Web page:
837 F.3d 1118 (11th Cir. 2016), 14-10396, United States v. Matchett
|Citation:||837 F.3d 1118, 26 Fla.L.Weekly Fed. C 764|
|Party Name:||UNITED STATES OF AMERICA, Plaintiff - Appellee, v. CALVIN MATCHETT, Defendant - Appellant|
|Attorney:||For UNITED STATES OF AMERICA, Plaintiff - Appellee: Phillip Drew DiRosa, U.S. Attorney's Office, FORT LAUDERDALE, FL. Kathleen Mary Salyer, Timothy J. Abraham, Wifredo A. Ferrer, Emily M. Smachetti, Vanessa Sisti Snyder, U.S. Attorney's Office, MIAMI, FL. For CALVIN MATCHETT, Defendant - Appellan...|
|Judge Panel:||Before ED CARNES, Chief Judge, TJOFLAT, HULL, MARCUS, WILSON, WILLIAM PRYOR, MARTIN, JORDAN, ROSENBAUM, JULIE CARNES, and JILL PRYOR, Circuit Judges. WILSON, Circuit Judge, joined by JILL PRYOR, Circuit Judge, dissenting. MARTIN, Circuit Judge, joined by JILL PRYOR, Circuit Judge, dissenting. ROS...|
|Case Date:||September 13, 2016|
|Court:||United States Courts of Appeals, Court of Appeals for the Eleventh Circuit|
Appeal from the United States District Court for the Southern District of Florida. D.C. Docket No. 1:13-cr-20630-KMM-1.
For UNITED STATES OF AMERICA, Plaintiff - Appellee: Phillip Drew DiRosa, U.S. Attorney's Office, FORT LAUDERDALE, FL. Kathleen Mary Salyer, Timothy J. Abraham, Wifredo A. Ferrer, Emily M. Smachetti, Vanessa Sisti Snyder, U.S. Attorney's Office, MIAMI, FL.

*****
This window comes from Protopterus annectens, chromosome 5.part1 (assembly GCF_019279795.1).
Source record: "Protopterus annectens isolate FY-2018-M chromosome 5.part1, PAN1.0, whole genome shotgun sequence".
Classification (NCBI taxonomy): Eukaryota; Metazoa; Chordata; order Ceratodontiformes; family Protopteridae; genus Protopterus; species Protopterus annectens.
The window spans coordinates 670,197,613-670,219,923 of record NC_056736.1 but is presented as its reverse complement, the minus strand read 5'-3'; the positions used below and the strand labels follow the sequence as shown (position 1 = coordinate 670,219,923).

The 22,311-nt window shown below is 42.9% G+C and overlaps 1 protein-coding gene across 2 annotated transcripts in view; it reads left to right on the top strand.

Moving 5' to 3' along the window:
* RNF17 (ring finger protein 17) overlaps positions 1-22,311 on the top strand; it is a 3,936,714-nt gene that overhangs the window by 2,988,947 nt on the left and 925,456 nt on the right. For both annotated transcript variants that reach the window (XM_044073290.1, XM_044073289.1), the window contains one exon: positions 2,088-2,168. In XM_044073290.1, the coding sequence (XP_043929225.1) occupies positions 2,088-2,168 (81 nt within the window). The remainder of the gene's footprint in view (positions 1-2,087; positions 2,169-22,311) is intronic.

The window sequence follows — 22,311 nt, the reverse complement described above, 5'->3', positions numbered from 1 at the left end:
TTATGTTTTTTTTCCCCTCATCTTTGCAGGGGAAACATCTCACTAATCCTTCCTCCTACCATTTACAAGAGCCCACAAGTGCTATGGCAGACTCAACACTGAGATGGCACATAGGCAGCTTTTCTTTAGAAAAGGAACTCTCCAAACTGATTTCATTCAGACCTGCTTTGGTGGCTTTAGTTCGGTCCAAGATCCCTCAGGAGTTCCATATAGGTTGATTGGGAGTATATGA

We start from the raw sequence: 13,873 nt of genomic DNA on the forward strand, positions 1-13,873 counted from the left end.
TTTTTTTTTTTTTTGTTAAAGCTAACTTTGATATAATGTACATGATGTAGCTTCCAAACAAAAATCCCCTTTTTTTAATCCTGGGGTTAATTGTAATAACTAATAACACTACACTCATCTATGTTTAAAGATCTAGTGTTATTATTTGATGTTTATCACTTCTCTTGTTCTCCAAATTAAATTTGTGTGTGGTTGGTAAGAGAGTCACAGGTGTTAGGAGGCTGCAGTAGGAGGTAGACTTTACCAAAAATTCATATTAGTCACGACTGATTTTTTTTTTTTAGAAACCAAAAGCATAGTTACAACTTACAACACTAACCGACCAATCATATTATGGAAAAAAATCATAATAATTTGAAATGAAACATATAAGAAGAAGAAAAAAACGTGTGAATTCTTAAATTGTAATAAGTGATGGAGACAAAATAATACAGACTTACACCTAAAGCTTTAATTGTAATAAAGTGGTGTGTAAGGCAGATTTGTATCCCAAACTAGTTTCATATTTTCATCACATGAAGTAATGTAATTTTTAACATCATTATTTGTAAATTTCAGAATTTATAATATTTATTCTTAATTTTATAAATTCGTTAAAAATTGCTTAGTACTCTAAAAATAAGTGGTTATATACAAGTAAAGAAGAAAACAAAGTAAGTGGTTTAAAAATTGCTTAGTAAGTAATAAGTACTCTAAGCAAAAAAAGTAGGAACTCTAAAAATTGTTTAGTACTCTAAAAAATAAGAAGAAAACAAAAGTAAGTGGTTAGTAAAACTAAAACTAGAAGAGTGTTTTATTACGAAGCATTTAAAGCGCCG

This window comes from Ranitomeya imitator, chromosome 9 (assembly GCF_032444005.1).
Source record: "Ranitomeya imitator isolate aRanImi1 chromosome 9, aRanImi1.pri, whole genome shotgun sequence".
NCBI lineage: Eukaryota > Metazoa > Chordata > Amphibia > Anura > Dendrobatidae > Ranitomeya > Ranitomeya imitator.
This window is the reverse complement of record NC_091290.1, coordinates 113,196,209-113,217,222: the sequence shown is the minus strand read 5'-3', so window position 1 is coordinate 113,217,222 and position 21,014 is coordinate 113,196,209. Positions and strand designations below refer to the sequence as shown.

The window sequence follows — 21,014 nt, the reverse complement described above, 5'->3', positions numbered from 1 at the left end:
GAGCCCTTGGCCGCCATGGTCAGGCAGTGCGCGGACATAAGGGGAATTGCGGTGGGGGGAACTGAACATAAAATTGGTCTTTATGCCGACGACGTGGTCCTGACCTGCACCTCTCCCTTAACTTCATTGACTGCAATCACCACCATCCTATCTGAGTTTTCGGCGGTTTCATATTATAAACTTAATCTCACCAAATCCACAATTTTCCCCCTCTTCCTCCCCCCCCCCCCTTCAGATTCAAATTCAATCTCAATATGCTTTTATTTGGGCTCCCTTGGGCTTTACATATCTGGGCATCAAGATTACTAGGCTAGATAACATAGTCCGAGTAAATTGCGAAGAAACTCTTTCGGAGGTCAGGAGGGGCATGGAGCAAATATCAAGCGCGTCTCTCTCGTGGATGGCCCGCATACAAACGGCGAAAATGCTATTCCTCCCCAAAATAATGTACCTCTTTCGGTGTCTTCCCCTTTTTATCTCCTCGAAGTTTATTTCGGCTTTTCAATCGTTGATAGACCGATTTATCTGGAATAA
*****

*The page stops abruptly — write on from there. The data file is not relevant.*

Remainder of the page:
For CALVIN MATCHETT, Defendant - Appellant: Brenda Greenberg Bryn, Andrew L. Adler, Federal Public Defender's Office, FORT LAUDERDALE, FL; Aimee Ferrer, Michael Caruso, Federal Public Defender, Federal Public Defender's Office, MIAMI, FL.
For LAW PROFESSORS, Amicus Curiae: David Oscar Markus, Markus & Markus, PLLC, MIAMI, FL.
Before ED CARNES, Chief Judge, TJOFLAT, HULL, MARCUS, WILSON, WILLIAM PRYOR, MARTIN, JORDAN, ROSENBAUM, JULIE CARNES, and JILL PRYOR, Circuit Judges. WILSON, Circuit Judge, joined by JILL PRYOR, Circuit Judge, dissenting. MARTIN, Circuit Judge, joined by JILL PRYOR, Circuit Judge, dissenting. ROSENBAUM, Circuit Judge, joined by JILL PRYOR, Circuit Judge, dissenting.
BY THE COURT:
A petition for rehearing having been filed and a member of this Court in active service having requested a poll on whether this case should be reheard by the Court sitting en banc, and a majority of the judges in active service on this Court having voted against granting a rehearing en banc, it is ORDERED that this case will not be reheard en banc.
WILLIAM PRYOR, Circuit Judge, joined by JULIE CARNES, Circuit Judge, respecting the denial of rehearing en banc:
A majority of the Court has voted not to rehear en banc our decision in this appeal, United States v. Matchett, 802 F.3d 1185 (11th Cir. 2015), which held that the advisory sentencing guidelines cannot be challenged as void for vagueness. As members of the panel (and coincidentally the only members of this Court to have served on the United States Sentencing Commission), we write to explain why we agree with that decision.